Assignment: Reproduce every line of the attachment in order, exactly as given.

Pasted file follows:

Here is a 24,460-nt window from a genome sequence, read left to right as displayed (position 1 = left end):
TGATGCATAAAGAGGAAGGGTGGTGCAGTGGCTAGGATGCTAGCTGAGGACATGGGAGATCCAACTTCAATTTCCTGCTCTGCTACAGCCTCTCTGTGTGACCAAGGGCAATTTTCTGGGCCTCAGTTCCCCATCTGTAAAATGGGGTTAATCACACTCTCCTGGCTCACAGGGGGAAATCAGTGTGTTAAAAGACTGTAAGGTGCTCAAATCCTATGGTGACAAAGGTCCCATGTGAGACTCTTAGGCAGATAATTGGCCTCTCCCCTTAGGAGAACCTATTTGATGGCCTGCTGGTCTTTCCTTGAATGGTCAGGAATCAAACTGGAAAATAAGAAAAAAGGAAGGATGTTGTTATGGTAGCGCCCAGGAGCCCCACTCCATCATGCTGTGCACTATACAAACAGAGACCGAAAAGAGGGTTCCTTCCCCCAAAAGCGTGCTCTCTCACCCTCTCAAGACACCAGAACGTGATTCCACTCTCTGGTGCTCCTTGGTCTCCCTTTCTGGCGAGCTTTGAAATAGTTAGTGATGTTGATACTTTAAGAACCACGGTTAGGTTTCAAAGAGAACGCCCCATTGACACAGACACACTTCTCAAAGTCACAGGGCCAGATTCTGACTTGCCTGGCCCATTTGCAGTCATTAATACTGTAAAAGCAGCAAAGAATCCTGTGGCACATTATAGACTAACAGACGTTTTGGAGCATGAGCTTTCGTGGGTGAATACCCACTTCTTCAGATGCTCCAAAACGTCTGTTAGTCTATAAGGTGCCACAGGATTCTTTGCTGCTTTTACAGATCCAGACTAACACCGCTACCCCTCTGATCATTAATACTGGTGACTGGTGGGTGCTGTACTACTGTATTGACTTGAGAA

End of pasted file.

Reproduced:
Here is a 24,460-nt window from a genome sequence, read left to right as displayed (position 1 = left end):
TGATGCATAAAGAGGAAGGGTGGTGCAGTGGCTAGGATGCTAGCTGAGGACATGGGAGATCCAACTTCAATTTCCTGCTCTGCTACAGCCTCTCTGTGTGACCAAGGGCAATTTTCTGGGCCTCAGTTCCCCATCTGTAAAATGGGGTTAATCACACTCTCCTGGCTCACAGGGGGAAATCAGTGTGTTAAAAGACTGTAAGGTGCTCAAATCCTATGGTGACAAAGGTCCCATGTGAGACTCTTAGGCAGATAATTGGCCTCTCCCCTTAGGAGAACCTATTTGATGGCCTGCTGGTCTTTCCTTGAATGGTCAGGAATCAAACTGGAAAATAAGAAAAAAGGAAGGATGTTGTTATGGTAGCGCCCAGGAGCCCCACTCCATCATGCTGTGCACTATACAAACAGAGACCGAAAAGAGGGTTCCTTCCCCCAAAAGCGTGCTCTCTCACCCTCTCAAGACACCAGAACGTGATTCCACTCTCTGGTGCTCCTTGGTCTCCCTTTCTGGCGAGCTTTGAAATAGTTAGTGATGTTGATACTTTAAGAACCACGGTTAGGTTTCAAAGAGAACGCCCCATTGACACAGACACACTTCTCAAAGTCACAGGGCCAGATTCTGACTTGCCTGGCCCATTTGCAGTCATTAATACTGTAAAAGCAGCAAAGAATCCTGTGGCACATTATAGACTAACAGACGTTTTGGAGCATGAGCTTTCGTGGGTGAATACCCACTTCTTCAGATGCTCCAAAACGTCTGTTAGTCTATAAGGTGCCACAGGATTCTTTGCTGCTTTTACAGATCCAGACTAACACCGCTACCCCTCTGATCATTAATACTGGTGACTGGTGGGTGCTGTACTACTGTATTGACTTGAGAA